‘Most intense storm’ wreaks havoc in Western Cape
Large parts of the Western Cape suffered severe damage over the long weekend as widespread flooding, landslides and rockfalls forced the closure of all major roads leading into Cape Town.
Heavy rainfall on Sunday and Monday forced several rivers to break their banks, destroying infrastructure, causing electricity outages and flooding homes and farmland in Greater Cape Town and the Overberg, Overstrand and Winelands regions.
As downpours continued late on Monday, provincial authorities and disaster management were reacting to emergency situations as they arose and said assessments of the extent of the damage would be carried out “when it is safe to do so”.
Over a 24-hour period between Sunday and Monday, parts of the Overberg region received up to 170mm of rain, Stellenbosch in the Winelands district recorded 133mm, and 92mm of precipitation was recorded at the Royal Yacht Club in Cape Town.
On Sunday the Western Cape government activated the Provincial Disaster Management Centre after an update from the SA Weather Service confirmed that the approaching storm would be more severe than had previously been communicated.
The weather service upgraded its warning from level 6 to an orange level 9, warning of disruptive rain and gale-force winds, the highest the province has yet seen. A status orange warning is given before expected weather conditions that could significantly affect people, property and activity in an area. The highest warning level used by the weather service is 10.
“We are still dealing with the situation ... the focus now is on prevention, safety and saving lives where necessary,” Cape Town spokesperson Wouter Kriel said on Monday.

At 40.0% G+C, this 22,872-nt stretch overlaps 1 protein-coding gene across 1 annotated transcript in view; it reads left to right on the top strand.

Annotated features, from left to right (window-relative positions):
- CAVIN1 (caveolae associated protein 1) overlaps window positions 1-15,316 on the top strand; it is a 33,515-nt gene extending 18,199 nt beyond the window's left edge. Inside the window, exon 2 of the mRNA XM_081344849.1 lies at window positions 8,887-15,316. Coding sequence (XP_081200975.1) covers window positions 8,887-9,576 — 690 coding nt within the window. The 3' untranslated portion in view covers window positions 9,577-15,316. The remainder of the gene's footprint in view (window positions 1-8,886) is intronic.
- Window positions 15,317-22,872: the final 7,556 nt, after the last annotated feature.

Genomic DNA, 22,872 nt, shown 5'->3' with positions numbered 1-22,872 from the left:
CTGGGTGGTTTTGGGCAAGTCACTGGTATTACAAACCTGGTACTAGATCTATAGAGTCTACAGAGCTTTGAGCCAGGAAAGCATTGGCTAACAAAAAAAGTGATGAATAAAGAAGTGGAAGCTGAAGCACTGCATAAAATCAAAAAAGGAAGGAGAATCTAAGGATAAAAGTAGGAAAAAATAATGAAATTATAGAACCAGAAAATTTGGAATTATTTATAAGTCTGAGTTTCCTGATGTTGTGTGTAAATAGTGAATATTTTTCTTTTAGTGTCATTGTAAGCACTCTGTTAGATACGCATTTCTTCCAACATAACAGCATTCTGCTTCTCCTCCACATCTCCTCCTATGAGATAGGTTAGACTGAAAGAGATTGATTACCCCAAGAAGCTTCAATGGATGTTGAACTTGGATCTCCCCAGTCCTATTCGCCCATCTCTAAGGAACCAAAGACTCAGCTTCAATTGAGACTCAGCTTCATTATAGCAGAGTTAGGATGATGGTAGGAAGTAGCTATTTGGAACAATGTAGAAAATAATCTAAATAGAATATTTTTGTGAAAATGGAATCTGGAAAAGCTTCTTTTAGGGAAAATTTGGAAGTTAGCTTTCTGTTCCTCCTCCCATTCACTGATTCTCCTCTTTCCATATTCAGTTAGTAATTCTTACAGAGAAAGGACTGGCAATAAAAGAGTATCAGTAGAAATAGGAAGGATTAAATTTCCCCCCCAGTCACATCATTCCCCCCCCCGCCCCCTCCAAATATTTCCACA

“Damage assessment and costs will be calculated later.”
Agri Western Cape CEO Jannie Strydom said it will take a week or two to assess the damage done to farms.
“It is difficult at this stage to estimate the extent of the damage. For now it seems most of the damage is to infrastructure such as buildings, dirt roads and low-water bridges,” he said.
Grain farmers in the Western Cape, who produce about half of all the wheat grown in SA, are approaching the harvest season. Strydom said the barley and wheat harvests are still about four to five weeks away in most regions. He hopes that the damage to these crops is minimal and that it will not be necessary to postpone harvests.
He is more concerned about the canola harvest. In some parts of the province farmers have already started cutting canola so that it can dry out for harvesting. The quality of these crops could be adversely affected if farmers are unable to access the fields within the next week or two.
“We have also received some reports of losses of small stock. It is lambing and shearing season so the cold, wet weather poses a real danger for the sheep,” Strydom said.
Western Cape transport & public works department spokesperson Jandre Bakker told Business Day that full assessments will follow once the weather system passes, but the road closures will result in significant additional travel times via alternative routes and cause traffic congestion on certain routes. “The most significant challenge is the N2 at Botrivier, which has washed away and is impassable.”
In a media briefing on Monday afternoon, Provincial Disaster Management Centre acting head Schalk Carstens said the centre and all its entities have been preparing days in advance. “We have never had a storm like this before,” Carstens said.
He said that all informal settlements in Greater Cape Town have been affected by flooding to some degree.
Western Cape development & planning MEC Anton Bredell said emergency teams are focusing on saving lives.
“The hard work of our teams over a number of years in preparing for emergencies such as these has also been demonstrated in how we have responded,” he said.
Imtiaz Sooliman of Gift of the Givers said the organisation has been asked to help provide flood assistance where roads have been washed away and communities evacuated.
“The Botrivier has burst its banks, with parts of the N2 washed away, leaving a trail of destruction,” he said.
“Bredasdorp, Goliath Estate informal settlement in Kraaifontein, Sewende Laan in Sandvlei, Sir Lowry’s Pass Village, Lwandle, Mbekweni, New Rest informal settlement and Gustav informal settlement have been completely flooded.”
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